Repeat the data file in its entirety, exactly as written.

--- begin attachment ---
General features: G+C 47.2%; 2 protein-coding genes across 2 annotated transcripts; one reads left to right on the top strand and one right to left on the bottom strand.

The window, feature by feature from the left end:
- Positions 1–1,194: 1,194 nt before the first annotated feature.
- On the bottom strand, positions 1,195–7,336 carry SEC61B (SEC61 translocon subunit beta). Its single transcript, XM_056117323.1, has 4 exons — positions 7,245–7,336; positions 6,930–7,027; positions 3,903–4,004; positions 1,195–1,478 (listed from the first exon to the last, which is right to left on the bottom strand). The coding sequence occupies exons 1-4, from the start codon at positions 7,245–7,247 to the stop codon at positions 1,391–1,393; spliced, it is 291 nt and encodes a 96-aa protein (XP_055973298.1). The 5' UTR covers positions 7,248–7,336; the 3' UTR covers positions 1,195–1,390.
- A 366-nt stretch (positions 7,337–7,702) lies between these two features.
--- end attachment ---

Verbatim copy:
General features: G+C 47.2%; 2 protein-coding genes across 2 annotated transcripts; one reads left to right on the top strand and one right to left on the bottom strand.

The window, feature by feature from the left end:
- Positions 1–1,194: 1,194 nt before the first annotated feature.
- On the bottom strand, positions 1,195–7,336 carry SEC61B (SEC61 translocon subunit beta). Its single transcript, XM_056117323.1, has 4 exons — positions 7,245–7,336; positions 6,930–7,027; positions 3,903–4,004; positions 1,195–1,478 (listed from the first exon to the last, which is right to left on the bottom strand). The coding sequence occupies exons 1-4, from the start codon at positions 7,245–7,247 to the stop codon at positions 1,391–1,393; spliced, it is 291 nt and encodes a 96-aa protein (XP_055973298.1). The 5' UTR covers positions 7,248–7,336; the 3' UTR covers positions 1,195–1,390.
- A 366-nt stretch (positions 7,337–7,702) lies between these two features.